Only two years ago the entire legislature unanimously supported the inclusion, so if that is any indication this field is
moving and progressing quite rapidly, and I think it would be a shame to draft an antidiscrimination provision in such a way as to impede the opportunity of an organization like the Association for the Mentally Retarded to achieve legislative gains because now they are facing a constitution which seems to say: you are out.
Senator Connolly: (inaudible).
Mr. Norman: Well, I am only saying they are making a very strong case in all jurisdictions to now be included in the legislation, and before you; I just cite them as a casein point.
The Joint Chairman (Senator Hays): Mr. Benjamin, go ahead.
Mr. Benjamin: Mr. Chairman, they want in, in terms of the Saskatchewan code?
Mr. Norman: Yes.
Mr. Benjamin: But you do not think it should be in the national constitution because it is for such a long period of time and in areas such as this there is a continuous progress and change?
Mr. Norman: In a nutshell, yes, sir, that is my position. I think it is better to have the two-tiered system and a broad invitation to the courts to consider questions of unreasonable distinction. I keep referring to Mary Eberts brief, but it did impress me. She gave an example on marital status, she said if you accept the language that was put forward by the advisory council, well then, it may well be that, I think she used the example of the drivers licence application which discriminated on the grounds of marital status, would be struck down in the courts, by the court saying that is not a reasonable distinction. So you have covered marital status without putting it in stone but not putting something else in stone such as economic status or such as mental disability or sexual orientation which only Quebec has had the courage to put forward into legislation to date.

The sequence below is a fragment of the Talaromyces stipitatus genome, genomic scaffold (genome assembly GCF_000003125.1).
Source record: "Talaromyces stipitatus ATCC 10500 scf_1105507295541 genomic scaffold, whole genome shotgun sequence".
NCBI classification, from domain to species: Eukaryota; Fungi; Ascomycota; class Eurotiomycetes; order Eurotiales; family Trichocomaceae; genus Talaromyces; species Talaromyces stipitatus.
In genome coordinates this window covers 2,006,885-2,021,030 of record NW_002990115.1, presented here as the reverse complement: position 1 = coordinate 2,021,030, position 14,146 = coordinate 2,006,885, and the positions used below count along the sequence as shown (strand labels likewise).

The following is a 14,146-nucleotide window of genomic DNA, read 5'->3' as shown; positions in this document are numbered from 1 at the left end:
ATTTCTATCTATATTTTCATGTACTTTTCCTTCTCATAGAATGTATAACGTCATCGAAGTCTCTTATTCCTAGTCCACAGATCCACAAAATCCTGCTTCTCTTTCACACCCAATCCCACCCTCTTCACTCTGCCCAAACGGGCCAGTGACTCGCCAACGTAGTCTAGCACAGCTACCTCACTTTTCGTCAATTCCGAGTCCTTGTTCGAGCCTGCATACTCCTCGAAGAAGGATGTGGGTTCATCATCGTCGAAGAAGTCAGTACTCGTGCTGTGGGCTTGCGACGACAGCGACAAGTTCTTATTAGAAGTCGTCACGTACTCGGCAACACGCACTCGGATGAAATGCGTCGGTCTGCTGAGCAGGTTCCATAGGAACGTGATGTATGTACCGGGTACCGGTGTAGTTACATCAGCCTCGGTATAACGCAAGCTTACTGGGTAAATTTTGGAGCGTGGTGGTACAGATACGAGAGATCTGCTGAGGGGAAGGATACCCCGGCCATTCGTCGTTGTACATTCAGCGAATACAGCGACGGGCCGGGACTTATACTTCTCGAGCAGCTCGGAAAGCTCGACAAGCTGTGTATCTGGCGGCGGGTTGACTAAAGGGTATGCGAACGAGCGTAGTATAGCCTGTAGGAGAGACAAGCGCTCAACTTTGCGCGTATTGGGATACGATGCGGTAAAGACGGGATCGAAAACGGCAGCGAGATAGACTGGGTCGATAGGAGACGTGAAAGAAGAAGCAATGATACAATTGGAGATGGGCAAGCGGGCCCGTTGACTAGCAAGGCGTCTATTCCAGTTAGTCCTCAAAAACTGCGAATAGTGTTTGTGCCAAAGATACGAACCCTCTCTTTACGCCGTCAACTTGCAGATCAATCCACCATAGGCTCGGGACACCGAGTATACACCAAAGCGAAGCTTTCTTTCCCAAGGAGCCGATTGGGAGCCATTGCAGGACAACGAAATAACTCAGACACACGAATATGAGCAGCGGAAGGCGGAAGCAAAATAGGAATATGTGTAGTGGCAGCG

Mr. Benjamin: I notice, too, there is another omission, as far as I can tell, the matter of political beliefs. I do not know if democratic socialism is a creed or not, or would be.
Mr. Epp: It is a combination.
Mr. Benjamin: What is your view as to incorporating or including the matter of political belief? There may be the right to belong but this is a nondiscrimination because of political beliefs, is that an area again that should be left up to Parlia- ment and legislatures through general law?
Mr. Norman: Well, again, I take the latter point. I think it ought not to be specified in a great list which strikes this Committee and then both Houses of Parliament as being right for today. I am sure it will not strike you as being right two or three, let alone five or ten years from now.